As President Obama prepares to introduce his proposal for national health care reform, many legislators are looking at Massachusetts as a model. In 2006, former-Governor Mitt Romney signed The Health Reform Law of 2006, which increased subsidies for coverage for the poor and mandated that the uninsured purchase coverage, with financial penalties for those who didn’t, and for some employers who didn’t offer health benefits.

Over two years later, a large proportion of the state remains uninsured – estimates range from 2.6% to over 5%. Even more disturbing, costs have continued to skyrocket, and coverage for some of the very poorest residents has worsened, keeping some from receiving necessary medical care. Earlier this week, Physicians for a National Health Plan and Public Citizen released a new report that documents these failures.

A key feature of the Massachusetts reform is that private insurers are left to operate as they always have, diverting a large portion of health care spending to administrative waste, and denying care or coverage to those who are unprofitable In addition, a new bureaucracy, the Connecter, has been created to help patients select a particular private insurance plan, adding 4.5% in additional overhead to the cost of each policy it brokers. This Connector is a costly, not cost-saving, measure, and one that is rumored to be considered by Obama’s team.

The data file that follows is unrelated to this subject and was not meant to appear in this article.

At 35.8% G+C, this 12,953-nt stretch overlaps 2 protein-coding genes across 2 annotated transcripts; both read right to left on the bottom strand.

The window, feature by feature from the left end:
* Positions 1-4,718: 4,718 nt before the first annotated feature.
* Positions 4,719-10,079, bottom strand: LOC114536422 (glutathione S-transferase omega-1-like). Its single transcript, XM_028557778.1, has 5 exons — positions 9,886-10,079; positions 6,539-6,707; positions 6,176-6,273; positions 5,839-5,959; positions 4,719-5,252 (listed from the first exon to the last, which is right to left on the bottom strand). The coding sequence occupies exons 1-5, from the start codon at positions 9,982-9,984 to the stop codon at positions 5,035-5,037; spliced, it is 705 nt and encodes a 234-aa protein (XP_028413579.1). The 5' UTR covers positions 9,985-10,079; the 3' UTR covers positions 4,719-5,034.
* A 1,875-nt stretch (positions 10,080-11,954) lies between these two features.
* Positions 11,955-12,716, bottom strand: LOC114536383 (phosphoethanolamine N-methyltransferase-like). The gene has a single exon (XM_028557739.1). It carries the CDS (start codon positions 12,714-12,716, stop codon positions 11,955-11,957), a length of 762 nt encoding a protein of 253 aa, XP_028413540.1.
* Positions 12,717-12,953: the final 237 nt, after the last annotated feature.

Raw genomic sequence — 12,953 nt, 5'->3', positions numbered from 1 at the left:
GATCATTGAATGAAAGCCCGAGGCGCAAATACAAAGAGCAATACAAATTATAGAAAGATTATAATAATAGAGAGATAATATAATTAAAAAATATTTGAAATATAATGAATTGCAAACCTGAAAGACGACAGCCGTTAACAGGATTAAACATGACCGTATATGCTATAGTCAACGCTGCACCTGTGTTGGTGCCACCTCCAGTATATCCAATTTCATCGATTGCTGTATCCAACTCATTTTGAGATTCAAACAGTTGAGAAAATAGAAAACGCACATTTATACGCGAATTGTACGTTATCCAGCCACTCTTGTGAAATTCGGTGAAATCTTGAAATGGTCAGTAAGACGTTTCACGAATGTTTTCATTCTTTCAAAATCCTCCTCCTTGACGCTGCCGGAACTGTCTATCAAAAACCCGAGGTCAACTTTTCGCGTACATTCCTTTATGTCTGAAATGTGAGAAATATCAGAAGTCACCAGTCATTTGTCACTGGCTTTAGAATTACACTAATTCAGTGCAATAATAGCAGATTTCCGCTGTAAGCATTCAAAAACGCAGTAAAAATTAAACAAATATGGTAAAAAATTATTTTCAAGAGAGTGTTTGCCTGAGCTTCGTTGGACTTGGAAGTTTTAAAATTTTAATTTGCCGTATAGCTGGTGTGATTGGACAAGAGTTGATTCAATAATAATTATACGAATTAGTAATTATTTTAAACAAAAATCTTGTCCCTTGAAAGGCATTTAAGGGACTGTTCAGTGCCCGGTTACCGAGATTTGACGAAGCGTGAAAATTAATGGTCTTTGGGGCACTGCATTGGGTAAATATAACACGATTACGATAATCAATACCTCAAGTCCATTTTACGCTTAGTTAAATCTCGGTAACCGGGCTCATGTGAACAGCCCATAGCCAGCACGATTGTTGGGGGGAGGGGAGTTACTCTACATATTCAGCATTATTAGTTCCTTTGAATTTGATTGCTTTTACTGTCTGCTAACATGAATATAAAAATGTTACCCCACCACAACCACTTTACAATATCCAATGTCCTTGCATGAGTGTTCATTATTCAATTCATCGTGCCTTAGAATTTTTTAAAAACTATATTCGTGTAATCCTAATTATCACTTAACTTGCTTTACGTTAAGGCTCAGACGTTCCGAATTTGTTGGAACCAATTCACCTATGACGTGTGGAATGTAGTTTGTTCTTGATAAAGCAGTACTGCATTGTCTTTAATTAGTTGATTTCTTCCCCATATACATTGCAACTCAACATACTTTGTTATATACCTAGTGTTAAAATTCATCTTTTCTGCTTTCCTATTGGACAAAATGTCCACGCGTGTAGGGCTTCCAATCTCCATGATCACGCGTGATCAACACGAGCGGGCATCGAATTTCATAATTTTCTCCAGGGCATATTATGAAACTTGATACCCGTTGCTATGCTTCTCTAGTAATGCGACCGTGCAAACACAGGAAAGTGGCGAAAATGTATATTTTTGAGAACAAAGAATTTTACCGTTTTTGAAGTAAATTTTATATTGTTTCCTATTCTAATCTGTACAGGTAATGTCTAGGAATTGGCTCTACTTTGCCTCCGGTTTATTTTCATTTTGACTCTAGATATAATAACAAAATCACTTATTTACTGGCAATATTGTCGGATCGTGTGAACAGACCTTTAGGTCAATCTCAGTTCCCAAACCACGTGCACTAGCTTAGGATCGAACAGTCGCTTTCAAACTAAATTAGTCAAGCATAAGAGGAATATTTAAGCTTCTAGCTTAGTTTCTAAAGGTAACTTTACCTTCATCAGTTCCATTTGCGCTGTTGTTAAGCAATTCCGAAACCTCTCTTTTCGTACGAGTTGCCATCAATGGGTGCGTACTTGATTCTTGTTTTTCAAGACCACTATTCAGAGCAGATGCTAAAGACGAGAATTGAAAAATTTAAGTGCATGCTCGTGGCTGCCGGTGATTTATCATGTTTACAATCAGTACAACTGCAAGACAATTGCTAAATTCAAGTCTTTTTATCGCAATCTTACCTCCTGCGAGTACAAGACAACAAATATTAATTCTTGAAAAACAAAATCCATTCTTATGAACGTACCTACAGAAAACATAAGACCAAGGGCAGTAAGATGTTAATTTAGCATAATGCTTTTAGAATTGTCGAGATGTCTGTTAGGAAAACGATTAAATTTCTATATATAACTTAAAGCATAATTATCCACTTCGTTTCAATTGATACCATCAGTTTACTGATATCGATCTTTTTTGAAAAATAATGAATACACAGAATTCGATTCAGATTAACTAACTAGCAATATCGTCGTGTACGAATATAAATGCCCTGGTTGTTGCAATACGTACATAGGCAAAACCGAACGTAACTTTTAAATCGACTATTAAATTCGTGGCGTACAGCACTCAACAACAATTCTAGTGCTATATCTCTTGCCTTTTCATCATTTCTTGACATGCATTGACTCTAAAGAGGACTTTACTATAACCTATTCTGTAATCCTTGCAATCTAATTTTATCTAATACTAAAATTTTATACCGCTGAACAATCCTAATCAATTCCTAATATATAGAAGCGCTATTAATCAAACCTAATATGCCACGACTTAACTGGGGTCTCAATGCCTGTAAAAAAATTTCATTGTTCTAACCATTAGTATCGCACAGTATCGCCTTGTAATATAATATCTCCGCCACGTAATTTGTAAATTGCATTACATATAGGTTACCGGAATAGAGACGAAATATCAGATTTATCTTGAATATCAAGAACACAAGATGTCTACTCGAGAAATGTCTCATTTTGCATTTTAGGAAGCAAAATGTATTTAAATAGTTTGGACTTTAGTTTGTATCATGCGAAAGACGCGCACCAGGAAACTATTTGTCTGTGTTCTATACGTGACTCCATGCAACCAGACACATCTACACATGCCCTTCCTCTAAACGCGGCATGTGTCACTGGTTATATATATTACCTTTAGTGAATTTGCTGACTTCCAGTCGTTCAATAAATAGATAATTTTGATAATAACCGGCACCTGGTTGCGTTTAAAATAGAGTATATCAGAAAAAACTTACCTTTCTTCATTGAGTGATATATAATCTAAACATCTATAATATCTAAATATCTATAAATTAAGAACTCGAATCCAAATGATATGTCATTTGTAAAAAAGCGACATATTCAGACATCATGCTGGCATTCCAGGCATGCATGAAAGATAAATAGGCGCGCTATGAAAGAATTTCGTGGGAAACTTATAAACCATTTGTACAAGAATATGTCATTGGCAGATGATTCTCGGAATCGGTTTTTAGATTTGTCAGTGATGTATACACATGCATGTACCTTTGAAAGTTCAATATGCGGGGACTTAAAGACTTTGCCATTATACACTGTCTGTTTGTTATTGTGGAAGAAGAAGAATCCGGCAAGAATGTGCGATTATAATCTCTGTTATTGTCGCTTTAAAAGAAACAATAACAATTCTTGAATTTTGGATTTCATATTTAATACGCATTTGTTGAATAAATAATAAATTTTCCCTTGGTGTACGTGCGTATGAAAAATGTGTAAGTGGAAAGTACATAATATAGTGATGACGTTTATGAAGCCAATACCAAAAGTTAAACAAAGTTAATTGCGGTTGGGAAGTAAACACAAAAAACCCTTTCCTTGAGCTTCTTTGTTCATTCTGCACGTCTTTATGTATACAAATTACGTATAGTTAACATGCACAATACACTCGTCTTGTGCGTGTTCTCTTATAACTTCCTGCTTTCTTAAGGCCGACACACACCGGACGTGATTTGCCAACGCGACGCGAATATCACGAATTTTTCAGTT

Several other states have attempted incremental reforms over the years – Oregon, Minnesota, Tennessee, Vermont, Washington, and Maine. They all largely left private insurance untouched, and as a result, they all failed make a significant impact on the level of uninsurance in each state.

The only acceptable solution to our health care crisis should be one that truly covers every American with high-quality care, while lowering costs. The only way I know of to achieve this is through single-payer. Only by eliminating private insurance, and breaking the antiquated link between employment and health insurance, can we have universal health care, and a system that we can finally be proud of.